Memories of Christmas Trees Past

I don’t know where my family got their Christmas trees when when I was very young, but once I was a teenager — and possibly earlier — my mom and dad used to bundle my brother and me up and take us to a Christmas tree lot run by their friend. We’d arrive after dark and the owner would usher us into his heated shack where we’d sit on wool blanket lined benches in the welcome heat. The owner would pour my parents cups of Glögg. I don’t remember if my brother and I were offered any refreshment. I’d like to think we were offered hot chocolate or eggnog, but I suspect not. After a few drinks we’d head out and find a tree which the owner would sell to my dad at a reduced “friends and family” rate.

I spent one Christmas in England and Jeremy and I brought the Christmas tree home on a bus. I clearly remember sitting on the bus, holding our tree close to us (granted it was tiny, compared to the trees I was used to) while other riders did the same.

I don’t remember where Dean and I purchased our Christmas trees before we had kids, but once they could walk we began our “over the river and through the woods” trek to cut down a tree in Virginia. We’d do this every year on the Sunday of Thanksgiving weekend and stop in Leesburg, Virginia for lunch before we got the tree.

This year we didn’t go to Virginia to get a tree Thanksgiving weekend. We talked about it but none of us were interested in making the trip. Clare had to go back to college on Sunday, so Sunday was not an option. I think I had a lot of work to do, so wanted to work on Saturday. We talked about doing it on Friday, but it didn’t happen.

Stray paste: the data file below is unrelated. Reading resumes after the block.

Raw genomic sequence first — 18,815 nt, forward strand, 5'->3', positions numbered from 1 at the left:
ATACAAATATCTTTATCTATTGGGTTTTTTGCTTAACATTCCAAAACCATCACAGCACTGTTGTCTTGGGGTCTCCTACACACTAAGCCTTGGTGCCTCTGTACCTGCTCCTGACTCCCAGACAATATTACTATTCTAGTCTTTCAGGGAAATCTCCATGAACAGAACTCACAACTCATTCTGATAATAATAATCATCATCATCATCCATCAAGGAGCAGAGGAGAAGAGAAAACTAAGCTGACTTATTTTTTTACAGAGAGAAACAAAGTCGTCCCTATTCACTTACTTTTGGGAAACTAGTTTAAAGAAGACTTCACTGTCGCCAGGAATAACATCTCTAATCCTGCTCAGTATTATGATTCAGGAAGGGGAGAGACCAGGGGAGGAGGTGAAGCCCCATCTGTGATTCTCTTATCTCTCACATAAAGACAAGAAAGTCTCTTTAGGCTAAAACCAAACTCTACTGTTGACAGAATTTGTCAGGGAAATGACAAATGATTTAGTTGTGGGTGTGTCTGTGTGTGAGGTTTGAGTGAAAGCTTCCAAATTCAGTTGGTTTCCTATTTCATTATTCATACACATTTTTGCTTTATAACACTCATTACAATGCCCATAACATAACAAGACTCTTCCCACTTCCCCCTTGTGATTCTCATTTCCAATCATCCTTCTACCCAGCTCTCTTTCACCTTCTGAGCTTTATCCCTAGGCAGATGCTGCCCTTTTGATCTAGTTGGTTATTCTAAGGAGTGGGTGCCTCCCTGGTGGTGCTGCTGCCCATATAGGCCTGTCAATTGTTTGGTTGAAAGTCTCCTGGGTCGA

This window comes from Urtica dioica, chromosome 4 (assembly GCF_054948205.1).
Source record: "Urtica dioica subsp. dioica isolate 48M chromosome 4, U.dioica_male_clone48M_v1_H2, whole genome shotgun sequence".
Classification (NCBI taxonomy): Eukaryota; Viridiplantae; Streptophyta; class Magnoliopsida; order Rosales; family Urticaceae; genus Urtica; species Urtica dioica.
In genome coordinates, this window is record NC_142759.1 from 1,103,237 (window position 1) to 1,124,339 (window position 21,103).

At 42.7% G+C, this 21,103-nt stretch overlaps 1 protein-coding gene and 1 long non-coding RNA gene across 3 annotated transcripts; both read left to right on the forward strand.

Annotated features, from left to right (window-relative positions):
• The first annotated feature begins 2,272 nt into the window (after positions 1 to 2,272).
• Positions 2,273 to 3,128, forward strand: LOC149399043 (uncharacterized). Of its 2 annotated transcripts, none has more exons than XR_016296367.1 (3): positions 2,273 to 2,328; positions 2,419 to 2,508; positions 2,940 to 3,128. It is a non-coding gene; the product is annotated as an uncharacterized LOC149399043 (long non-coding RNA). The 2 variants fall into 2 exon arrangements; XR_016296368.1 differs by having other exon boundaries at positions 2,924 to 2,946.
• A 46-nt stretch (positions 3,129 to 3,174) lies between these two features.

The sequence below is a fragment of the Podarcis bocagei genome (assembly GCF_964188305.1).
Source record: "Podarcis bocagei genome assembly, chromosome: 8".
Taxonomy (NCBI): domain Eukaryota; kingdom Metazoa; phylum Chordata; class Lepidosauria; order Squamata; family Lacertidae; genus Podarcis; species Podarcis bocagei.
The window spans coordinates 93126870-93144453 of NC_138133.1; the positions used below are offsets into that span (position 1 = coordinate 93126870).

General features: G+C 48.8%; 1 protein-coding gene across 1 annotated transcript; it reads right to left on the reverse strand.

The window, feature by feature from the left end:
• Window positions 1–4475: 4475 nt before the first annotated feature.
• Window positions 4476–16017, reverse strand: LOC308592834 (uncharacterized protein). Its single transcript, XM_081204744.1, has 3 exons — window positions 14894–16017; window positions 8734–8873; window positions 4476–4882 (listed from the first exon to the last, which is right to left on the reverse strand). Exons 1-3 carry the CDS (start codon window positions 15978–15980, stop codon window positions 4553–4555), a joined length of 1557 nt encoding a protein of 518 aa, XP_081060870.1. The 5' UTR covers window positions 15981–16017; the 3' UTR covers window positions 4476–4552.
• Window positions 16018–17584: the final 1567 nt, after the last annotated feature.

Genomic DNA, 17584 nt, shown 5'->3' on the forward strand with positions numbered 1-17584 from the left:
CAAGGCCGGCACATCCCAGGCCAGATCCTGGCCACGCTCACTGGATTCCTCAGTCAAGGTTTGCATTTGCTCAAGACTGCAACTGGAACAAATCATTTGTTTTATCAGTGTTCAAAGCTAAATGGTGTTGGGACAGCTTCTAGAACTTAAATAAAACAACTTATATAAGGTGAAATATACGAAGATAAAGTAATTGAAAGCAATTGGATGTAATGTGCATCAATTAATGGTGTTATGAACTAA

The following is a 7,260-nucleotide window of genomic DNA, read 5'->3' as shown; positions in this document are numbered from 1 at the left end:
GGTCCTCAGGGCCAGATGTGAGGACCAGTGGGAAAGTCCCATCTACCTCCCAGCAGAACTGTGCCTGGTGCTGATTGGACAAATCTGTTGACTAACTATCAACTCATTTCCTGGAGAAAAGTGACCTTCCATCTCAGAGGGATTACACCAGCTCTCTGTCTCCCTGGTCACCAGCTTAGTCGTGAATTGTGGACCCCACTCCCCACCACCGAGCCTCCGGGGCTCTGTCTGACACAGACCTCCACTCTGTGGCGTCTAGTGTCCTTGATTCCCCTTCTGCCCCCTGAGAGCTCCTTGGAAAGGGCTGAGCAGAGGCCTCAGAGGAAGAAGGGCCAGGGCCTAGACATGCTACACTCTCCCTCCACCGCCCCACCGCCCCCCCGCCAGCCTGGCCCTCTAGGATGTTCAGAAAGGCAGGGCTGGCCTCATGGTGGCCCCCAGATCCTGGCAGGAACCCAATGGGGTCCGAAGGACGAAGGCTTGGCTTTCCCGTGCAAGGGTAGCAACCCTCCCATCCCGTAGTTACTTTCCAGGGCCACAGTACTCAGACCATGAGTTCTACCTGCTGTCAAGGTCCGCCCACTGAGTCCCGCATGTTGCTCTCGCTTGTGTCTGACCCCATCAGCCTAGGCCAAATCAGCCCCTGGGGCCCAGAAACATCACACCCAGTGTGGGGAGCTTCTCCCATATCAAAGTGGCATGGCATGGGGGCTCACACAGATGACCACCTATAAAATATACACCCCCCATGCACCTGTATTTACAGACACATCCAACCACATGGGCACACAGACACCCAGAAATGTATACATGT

So yesterday Dean and I drove up to Home Depot in Rockville and picked out a Balsam Fir (my favorite that we could never get at a cut-your-own lot) in 4 minutes. While I paid for the tree Dean brought the car close to the tree area and he and a Home Depot employee proceeded to Saran wrapped it to the top of the car. Not what we were used to, but we now have an incredible smelling tree in our living room.

2 thoughts on “Memories of Christmas Trees Past

  1. Well, it lacks the romance of the over-the-river-and-through-the-trees trek, but there’s something to be said for convenience.


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